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II. THE DIVINE PUNISHMENT OF JERUSALEM (THE SECOND LAMENT) CH. 2
One of the striking features of this lament is its emphasis on God’s initiative in bringing destruction on Jerusalem and its people. Jeremiah saw Him as the One ultimately responsible for what had happened because He was angry over their sins. Many different words describing Yahweh’s hostility against His people appear in this chapter. This lament also describes in greater detail than chapter 1 the nature of the calamity that had befallen Judah.
"This second poem contains a new and more bitter lamentation regarding the fall of Jerusalem and the kingdom of Judah; and it is distinguished from the first, partly by the bitterness of the complaint, but chiefly by the fact that while, in the first, the oppressed, helpless, and comfortless condition of Jerusalem is the main feature,-here, on the other hand, it is the judgment which the Lord, in His wrath, has decreed against Jerusalem and Judah, that forms the leading thought in the complaint, as is shown by the prominence repeatedly given to the wrath, rage, burning wrath, etc. (Lamentations 2:1 ff.)." [Note: Keil, 2:381.]
Jeremiah pictured the sovereign Lord (Heb. ’adonay) overshadowing Jerusalem, personified as a young woman, with a dark cloud because of His anger. The Lord had cast the city from the heights of glory to the depths of ignominy (cf. Isaiah 14:12). It had been as a footstool for His feet, but He had not given it preferential treatment in His anger. The footstool may be a reference to the ark of the covenant (cf. 1 Chronicles 28:2; Psalms 99:5) or the temple, but it probably refers to Jerusalem.
A. God’s anger 2:1-10
"There are about forty descriptions of divine judgment, which fell upon every aspect of the Jews’ life: home, religion, society, physical, mental and spiritual. Some of the blackest phrases of the book appear here . . ." [Note: Irving L. Jensen, Jeremiah and Lamentations, p. 132.]
He had devoured the cities of the Judahites without sparing them, and had overpowered their strongholds. He humbled the kingdom of Judah and its princes.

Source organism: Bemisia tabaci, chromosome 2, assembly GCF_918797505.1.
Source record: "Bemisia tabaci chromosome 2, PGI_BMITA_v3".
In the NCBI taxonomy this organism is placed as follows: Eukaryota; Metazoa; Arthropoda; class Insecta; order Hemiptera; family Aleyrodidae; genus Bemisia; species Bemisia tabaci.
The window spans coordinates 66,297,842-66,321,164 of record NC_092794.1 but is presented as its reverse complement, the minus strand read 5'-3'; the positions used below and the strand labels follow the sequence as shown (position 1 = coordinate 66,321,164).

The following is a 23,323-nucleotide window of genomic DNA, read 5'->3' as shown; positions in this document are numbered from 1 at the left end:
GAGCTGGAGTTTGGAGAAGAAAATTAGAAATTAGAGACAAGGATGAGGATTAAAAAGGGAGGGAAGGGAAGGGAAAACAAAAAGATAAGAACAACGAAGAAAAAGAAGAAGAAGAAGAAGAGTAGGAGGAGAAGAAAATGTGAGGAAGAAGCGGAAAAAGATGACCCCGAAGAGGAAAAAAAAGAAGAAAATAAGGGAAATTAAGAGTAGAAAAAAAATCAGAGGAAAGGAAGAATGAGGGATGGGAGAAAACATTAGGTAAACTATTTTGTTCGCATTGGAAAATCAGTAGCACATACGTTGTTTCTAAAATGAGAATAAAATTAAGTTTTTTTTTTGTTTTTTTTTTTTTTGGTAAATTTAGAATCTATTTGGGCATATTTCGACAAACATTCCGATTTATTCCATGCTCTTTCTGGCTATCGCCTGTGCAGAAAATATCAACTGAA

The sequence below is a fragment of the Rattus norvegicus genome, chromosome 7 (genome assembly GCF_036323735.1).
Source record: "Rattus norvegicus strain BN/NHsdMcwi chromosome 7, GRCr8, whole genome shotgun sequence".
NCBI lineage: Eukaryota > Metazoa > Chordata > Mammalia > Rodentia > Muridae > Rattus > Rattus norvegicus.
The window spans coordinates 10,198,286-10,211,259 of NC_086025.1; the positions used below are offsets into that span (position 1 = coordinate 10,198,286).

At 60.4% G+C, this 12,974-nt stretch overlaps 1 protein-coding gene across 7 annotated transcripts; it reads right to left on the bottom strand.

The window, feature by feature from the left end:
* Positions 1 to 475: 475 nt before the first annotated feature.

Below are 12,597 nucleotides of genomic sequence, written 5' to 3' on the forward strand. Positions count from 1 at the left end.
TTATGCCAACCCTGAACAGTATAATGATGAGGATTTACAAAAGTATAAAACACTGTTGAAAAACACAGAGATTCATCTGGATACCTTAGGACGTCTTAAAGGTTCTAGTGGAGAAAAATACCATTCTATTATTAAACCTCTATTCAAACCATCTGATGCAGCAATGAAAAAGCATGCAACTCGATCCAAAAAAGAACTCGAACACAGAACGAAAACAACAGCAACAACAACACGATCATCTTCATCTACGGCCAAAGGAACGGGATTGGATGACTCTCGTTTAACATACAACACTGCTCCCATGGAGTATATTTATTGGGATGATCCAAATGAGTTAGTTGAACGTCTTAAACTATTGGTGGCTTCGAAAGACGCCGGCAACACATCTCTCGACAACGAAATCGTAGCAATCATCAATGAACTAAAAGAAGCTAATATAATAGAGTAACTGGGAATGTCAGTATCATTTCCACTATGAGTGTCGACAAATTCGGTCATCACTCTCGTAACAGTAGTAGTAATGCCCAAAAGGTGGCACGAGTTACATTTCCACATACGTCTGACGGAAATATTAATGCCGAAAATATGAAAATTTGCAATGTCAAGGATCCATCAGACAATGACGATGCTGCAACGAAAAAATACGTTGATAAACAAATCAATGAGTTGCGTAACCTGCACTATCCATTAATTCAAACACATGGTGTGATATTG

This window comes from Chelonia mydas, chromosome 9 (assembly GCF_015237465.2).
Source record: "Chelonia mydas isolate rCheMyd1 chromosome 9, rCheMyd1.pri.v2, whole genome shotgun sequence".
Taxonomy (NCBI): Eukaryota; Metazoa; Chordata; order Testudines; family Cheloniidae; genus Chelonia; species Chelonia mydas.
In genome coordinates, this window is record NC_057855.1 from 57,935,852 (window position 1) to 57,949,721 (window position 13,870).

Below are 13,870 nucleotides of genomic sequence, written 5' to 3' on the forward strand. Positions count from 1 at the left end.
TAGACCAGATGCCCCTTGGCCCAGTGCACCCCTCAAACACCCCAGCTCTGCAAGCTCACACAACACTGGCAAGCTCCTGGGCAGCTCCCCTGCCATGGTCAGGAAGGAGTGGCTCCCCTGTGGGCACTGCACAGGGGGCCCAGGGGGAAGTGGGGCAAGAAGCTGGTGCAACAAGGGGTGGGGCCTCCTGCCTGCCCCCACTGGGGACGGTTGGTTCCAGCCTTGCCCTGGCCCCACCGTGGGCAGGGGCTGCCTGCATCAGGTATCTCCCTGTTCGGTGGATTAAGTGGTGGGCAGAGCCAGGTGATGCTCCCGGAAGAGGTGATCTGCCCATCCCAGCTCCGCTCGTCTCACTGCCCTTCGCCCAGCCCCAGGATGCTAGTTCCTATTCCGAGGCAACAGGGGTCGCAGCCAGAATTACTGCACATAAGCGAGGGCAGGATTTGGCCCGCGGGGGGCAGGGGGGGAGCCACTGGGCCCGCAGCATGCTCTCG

In His fierce anger He also broke the strength of Israel, and had not restrained her enemy. He had judged Jacob severely, as when someone burns something up (cf. Deuteronomy 4:24; Hebrews 12:29).
He had also attacked His people, and had slain them-even though they were His favored nation. The fire of His anger had burned her habitations. He destroyed everything that they valued.
Yahweh had become like an enemy to His people, consuming and destroying them, and causing mourning and moaning among them.
He tore down His temple like a temporary booth-the kind that farmers erected in their fields for a short time and then demolished. He caused the ending of feasts and Sabbath observances in Zion, and showed no regard for the kings and priests of Judah.
He rejected the altar of burnt offerings and the temple, having delivered the temple precincts to the Babylonians. Israel’s enemy, rather than the Judahites, now made noise in the temple.
The Lord also destroyed Jerusalem’s walls and broke down her defenses.
The city gates with their bars were no longer effective in keeping Jerusalem safe, and the king (Jehoiakim) and his advisers had gone into exile. The Mosaic Law now failed to govern the Israelites since they could no longer observe its cultic ordinances. Yahweh had also stopped giving His prophets revelations of His will.